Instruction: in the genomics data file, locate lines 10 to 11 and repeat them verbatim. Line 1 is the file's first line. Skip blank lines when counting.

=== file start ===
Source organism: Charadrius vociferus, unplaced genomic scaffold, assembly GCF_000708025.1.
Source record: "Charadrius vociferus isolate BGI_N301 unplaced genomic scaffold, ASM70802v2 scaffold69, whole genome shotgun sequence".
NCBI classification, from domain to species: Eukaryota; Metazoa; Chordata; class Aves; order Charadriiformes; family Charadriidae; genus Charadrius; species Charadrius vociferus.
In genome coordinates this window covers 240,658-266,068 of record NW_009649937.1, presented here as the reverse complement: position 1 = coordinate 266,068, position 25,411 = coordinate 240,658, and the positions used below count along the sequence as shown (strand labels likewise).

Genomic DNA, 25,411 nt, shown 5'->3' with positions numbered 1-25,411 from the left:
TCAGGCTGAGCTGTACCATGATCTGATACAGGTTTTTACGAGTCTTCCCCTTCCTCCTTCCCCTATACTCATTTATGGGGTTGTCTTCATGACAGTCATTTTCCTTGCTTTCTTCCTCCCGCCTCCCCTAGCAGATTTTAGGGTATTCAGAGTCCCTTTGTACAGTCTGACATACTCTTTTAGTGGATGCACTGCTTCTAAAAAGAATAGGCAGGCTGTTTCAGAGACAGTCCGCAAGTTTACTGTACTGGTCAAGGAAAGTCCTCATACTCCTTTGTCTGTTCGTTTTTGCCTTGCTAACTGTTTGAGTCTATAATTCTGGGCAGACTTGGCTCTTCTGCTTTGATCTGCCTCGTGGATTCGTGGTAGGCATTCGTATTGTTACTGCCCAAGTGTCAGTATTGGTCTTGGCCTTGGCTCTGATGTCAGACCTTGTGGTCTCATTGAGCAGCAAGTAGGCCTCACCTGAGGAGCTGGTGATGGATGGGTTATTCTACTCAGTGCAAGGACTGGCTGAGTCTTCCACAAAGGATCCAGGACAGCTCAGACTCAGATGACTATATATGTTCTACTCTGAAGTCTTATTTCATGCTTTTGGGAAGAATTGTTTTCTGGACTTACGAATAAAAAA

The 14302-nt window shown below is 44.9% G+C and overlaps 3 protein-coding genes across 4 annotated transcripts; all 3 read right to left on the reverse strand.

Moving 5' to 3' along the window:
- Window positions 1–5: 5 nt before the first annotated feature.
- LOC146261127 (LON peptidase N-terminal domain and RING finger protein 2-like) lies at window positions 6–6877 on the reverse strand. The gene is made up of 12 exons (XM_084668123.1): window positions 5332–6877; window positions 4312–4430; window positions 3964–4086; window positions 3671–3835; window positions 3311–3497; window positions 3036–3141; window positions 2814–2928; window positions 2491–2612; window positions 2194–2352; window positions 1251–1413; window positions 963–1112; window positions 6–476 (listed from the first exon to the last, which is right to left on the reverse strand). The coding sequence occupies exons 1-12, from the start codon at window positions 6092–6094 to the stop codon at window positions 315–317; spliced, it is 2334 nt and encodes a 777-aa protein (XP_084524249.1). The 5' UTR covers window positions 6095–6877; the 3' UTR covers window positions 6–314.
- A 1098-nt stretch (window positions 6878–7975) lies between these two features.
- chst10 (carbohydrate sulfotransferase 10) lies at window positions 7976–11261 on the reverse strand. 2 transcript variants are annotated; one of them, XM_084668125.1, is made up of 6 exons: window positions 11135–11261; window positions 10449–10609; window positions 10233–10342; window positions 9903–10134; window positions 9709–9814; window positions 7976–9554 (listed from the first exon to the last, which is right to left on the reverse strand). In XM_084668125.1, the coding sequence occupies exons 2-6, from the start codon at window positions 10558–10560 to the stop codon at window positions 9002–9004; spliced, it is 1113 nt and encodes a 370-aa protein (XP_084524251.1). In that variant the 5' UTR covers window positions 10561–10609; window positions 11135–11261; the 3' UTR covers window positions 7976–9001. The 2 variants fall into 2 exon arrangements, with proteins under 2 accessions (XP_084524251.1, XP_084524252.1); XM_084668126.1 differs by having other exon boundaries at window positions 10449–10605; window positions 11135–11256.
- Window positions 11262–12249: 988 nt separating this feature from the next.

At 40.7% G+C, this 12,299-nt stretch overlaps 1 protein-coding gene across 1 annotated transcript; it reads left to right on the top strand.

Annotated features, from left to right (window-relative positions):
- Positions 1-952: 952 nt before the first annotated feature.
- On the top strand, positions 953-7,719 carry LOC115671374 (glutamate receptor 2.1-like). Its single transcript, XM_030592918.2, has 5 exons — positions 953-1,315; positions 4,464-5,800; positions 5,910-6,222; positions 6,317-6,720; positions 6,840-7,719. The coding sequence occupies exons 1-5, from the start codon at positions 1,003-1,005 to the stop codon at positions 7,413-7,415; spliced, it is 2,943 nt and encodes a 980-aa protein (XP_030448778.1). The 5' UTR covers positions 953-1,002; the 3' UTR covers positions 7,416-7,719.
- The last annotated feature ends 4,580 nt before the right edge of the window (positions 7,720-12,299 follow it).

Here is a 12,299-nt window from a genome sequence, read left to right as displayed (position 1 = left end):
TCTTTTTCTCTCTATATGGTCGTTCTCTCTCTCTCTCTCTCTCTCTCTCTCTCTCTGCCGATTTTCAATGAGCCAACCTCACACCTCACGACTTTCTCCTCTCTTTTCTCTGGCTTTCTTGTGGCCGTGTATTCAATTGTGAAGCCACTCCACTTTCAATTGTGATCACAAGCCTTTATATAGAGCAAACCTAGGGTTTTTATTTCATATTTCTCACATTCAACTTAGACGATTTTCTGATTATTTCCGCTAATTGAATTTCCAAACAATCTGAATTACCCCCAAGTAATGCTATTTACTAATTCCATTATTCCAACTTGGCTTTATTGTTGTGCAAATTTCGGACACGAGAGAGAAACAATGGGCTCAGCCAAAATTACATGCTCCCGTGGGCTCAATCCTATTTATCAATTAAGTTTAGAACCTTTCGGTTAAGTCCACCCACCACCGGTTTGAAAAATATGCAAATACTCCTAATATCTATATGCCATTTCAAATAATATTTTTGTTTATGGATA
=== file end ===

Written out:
- LOC146261127 (LON peptidase N-terminal domain and RING finger protein 2-like) lies at window positions 6–6877 on the reverse strand. The gene is made up of 12 exons (XM_084668123.1): window positions 5332–6877; window positions 4312–4430; window positions 3964–4086; window positions 3671–3835; window positions 3311–3497; window positions 3036–3141; window positions 2814–2928; window positions 2491–2612; window positions 2194–2352; window positions 1251–1413; window positions 963–1112; window positions 6–476 (listed from the first exon to the last, which is right to left on the reverse strand). The coding sequence occupies exons 1-12, from the start codon at window positions 6092–6094 to the stop codon at window positions 315–317; spliced, it is 2334 nt and encodes a 777-aa protein (XP_084524249.1). The 5' UTR covers window positions 6095–6877; the 3' UTR covers window positions 6–314.
- A 1098-nt stretch (window positions 6878–7975) lies between these two features.